vendredi, mars 06, 2009

Is the modern Catholic political theory really Catholic?

The following text is an excerpt from Liberty or Equality by Erik Ritter von Kuehnelt-Leddihn, an Austrian Catholic monarchist who used to describe himself as "an extreme conservative arch-liberal." For him, the majority rule in a democracy is a threat to individual liberty. One may not agree with him, but I like his works as they give us a different point of view than the one genrally admitted in our modern societies. After all, being unpolitecally correct does not necessary mean being wrong. For those who have not given up their sound reason and their common good sense, these words might be interesting. They are also an invitation to read his works since a few lines cannot be sufficient to apprehend the whole subject.

Liberty or Equality : Available at Mises Institute - Auburn, AL

One of our modern authors has made the remark that, from a Christian point of view, the efficiency of democracy remains a secondary question; any form of government has to be judged by the Christian primarily as to its ethical content. The validity of this statement cannot be doubted, and it is theoretically possible that the Christian here, as in other matters, is faced by a tragic dilemma between the good and the useful. Only a Benthaminte would refuse to see a potential antithesis between these two notions. The days are also past when infinite wisdom has been attributed to collective judgments.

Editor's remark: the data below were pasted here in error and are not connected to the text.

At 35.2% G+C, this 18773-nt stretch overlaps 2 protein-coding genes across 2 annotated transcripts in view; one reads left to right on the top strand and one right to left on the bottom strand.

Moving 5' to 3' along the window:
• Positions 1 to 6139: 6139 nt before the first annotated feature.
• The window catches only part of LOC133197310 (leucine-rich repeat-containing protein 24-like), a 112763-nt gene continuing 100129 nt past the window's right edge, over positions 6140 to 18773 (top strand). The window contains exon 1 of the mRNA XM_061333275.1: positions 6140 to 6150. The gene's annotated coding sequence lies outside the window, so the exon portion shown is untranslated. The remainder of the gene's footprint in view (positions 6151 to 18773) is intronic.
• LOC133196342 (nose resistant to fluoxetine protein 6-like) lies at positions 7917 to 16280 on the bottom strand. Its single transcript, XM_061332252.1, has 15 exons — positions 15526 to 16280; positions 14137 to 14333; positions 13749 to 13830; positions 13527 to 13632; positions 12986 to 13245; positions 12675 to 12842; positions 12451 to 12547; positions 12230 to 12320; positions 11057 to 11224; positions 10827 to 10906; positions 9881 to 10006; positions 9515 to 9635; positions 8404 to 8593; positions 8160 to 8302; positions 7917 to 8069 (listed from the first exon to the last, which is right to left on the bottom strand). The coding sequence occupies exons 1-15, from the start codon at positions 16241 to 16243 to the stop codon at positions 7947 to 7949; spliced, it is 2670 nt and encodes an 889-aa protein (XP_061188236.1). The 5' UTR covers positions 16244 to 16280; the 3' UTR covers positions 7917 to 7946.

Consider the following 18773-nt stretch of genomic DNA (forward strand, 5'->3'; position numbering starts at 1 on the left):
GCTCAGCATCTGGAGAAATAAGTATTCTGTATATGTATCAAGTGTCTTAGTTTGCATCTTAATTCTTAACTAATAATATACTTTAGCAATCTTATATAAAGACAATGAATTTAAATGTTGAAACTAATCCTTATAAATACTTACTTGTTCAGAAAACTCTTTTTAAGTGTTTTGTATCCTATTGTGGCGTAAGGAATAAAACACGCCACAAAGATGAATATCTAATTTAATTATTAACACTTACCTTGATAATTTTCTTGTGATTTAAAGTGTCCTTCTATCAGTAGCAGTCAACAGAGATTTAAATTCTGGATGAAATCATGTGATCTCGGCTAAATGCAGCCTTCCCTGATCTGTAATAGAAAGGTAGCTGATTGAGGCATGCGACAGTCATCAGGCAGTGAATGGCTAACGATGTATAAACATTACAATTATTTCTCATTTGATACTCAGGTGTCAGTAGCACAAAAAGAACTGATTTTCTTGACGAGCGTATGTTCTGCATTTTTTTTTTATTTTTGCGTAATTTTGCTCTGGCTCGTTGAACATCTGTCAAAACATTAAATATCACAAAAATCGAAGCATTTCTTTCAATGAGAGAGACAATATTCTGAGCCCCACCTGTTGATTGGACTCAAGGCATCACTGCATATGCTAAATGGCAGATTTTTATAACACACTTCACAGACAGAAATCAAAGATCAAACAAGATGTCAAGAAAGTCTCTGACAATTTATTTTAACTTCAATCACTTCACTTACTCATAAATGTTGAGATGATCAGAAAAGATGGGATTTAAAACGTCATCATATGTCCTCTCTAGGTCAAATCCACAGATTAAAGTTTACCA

But, on the other hand, the chorus of those defending democracy on ethical grounds has been considerably swelled in recent years; indeed, the ranks of the philosophic defenders of democracy have been strengthened by moral theologians, not only of the Protestant persuasion, but even of the Catholic Church. It has been argued again and again that self-government pertains to man’s nature, and that democracy actually is self-governing. In spite of Saint Thomas’ condemnation of democracy, we have seen Neo-Thomists trying to prove conclusively that democracy is not only a good form of government but even the only truly moral one. These thinkers often insist on debating their problem in vacuo. This is, of course, their right, provided that they are able to withstand the temptation to introduce into their deliberations entirely fictitious elements. We believe that their concept of man is artificial, that their notions of the common good are out of focus, that their idea of society is a curious patchwork of opposites partly atomistic and partly totalitarian, and that their desire to make a popular idea plausible may have blurred their vision. Their mistakes are not only of a philosophical but also of a theological nature. There is a very strong flavor of Rousseau in their arguments. I t must, in fact, be admitted that Catholic political theory in general looks, from a strict Lutheran point of view, rather optimistic and even Roussellian.

1 commentaire:

Anonyme a dit…

To know the author's arguments, all we have to do is read the book...The passage you quoted was starting to be interesting when it ended... Thank you for the book's reference and for challenging la "pensee unique".
Be assured of my prayers for the retreat you are giving in a few days.